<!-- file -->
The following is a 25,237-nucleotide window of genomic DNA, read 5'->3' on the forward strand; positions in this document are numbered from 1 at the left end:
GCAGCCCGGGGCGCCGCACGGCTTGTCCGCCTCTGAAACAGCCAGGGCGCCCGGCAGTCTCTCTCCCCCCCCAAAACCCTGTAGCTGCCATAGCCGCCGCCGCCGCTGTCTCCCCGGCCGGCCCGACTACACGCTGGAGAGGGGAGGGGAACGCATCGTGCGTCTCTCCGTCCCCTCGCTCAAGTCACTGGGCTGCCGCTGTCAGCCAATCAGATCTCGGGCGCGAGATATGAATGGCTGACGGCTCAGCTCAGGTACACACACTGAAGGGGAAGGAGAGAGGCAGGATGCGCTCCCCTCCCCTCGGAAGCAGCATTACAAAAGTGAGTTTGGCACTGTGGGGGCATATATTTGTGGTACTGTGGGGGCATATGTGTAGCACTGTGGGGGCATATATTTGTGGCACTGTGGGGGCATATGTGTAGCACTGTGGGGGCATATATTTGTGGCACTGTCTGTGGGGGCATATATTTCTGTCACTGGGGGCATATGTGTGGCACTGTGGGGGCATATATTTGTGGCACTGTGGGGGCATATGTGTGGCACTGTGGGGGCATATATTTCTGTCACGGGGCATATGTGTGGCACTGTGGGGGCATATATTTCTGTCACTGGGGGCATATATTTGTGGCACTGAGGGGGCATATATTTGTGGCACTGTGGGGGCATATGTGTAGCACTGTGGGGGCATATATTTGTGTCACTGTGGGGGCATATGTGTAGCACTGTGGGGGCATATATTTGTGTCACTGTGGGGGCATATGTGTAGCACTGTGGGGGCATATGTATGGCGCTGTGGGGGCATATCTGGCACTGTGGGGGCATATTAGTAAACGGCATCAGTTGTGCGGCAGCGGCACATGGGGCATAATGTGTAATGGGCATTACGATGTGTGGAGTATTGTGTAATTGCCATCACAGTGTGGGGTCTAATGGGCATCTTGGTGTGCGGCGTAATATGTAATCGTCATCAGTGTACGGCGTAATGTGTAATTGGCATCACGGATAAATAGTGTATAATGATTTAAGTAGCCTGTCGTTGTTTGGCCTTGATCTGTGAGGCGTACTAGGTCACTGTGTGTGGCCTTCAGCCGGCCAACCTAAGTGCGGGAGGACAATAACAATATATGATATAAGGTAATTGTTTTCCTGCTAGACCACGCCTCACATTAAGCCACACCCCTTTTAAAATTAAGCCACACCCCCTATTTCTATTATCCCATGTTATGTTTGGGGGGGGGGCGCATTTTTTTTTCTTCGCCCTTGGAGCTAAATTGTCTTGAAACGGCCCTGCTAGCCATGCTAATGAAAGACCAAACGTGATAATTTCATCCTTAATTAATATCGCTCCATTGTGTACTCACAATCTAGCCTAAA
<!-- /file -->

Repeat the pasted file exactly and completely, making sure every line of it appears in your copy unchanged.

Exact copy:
The following is a 25,237-nucleotide window of genomic DNA, read 5'->3' on the forward strand; positions in this document are numbered from 1 at the left end:
GCAGCCCGGGGCGCCGCACGGCTTGTCCGCCTCTGAAACAGCCAGGGCGCCCGGCAGTCTCTCTCCCCCCCCAAAACCCTGTAGCTGCCATAGCCGCCGCCGCCGCTGTCTCCCCGGCCGGCCCGACTACACGCTGGAGAGGGGAGGGGAACGCATCGTGCGTCTCTCCGTCCCCTCGCTCAAGTCACTGGGCTGCCGCTGTCAGCCAATCAGATCTCGGGCGCGAGATATGAATGGCTGACGGCTCAGCTCAGGTACACACACTGAAGGGGAAGGAGAGAGGCAGGATGCGCTCCCCTCCCCTCGGAAGCAGCATTACAAAAGTGAGTTTGGCACTGTGGGGGCATATATTTGTGGTACTGTGGGGGCATATGTGTAGCACTGTGGGGGCATATATTTGTGGCACTGTGGGGGCATATGTGTAGCACTGTGGGGGCATATATTTGTGGCACTGTCTGTGGGGGCATATATTTCTGTCACTGGGGGCATATGTGTGGCACTGTGGGGGCATATATTTGTGGCACTGTGGGGGCATATGTGTGGCACTGTGGGGGCATATATTTCTGTCACGGGGCATATGTGTGGCACTGTGGGGGCATATATTTCTGTCACTGGGGGCATATATTTGTGGCACTGAGGGGGCATATATTTGTGGCACTGTGGGGGCATATGTGTAGCACTGTGGGGGCATATATTTGTGTCACTGTGGGGGCATATGTGTAGCACTGTGGGGGCATATATTTGTGTCACTGTGGGGGCATATGTGTAGCACTGTGGGGGCATATGTATGGCGCTGTGGGGGCATATCTGGCACTGTGGGGGCATATTAGTAAACGGCATCAGTTGTGCGGCAGCGGCACATGGGGCATAATGTGTAATGGGCATTACGATGTGTGGAGTATTGTGTAATTGCCATCACAGTGTGGGGTCTAATGGGCATCTTGGTGTGCGGCGTAATATGTAATCGTCATCAGTGTACGGCGTAATGTGTAATTGGCATCACGGATAAATAGTGTATAATGATTTAAGTAGCCTGTCGTTGTTTGGCCTTGATCTGTGAGGCGTACTAGGTCACTGTGTGTGGCCTTCAGCCGGCCAACCTAAGTGCGGGAGGACAATAACAATATATGATATAAGGTAATTGTTTTCCTGCTAGACCACGCCTCACATTAAGCCACACCCCTTTTAAAATTAAGCCACACCCCCTATTTCTATTATCCCATGTTATGTTTGGGGGGGGGGCGCATTTTTTTTTCTTCGCCCTTGGAGCTAAATTGTCTTGAAACGGCCCTGCTAGCCATGCTAATGAAAGACCAAACGTGATAATTTCATCCTTAATTAATATCGCTCCATTGTGTACTCACAATCTAGCCTAAA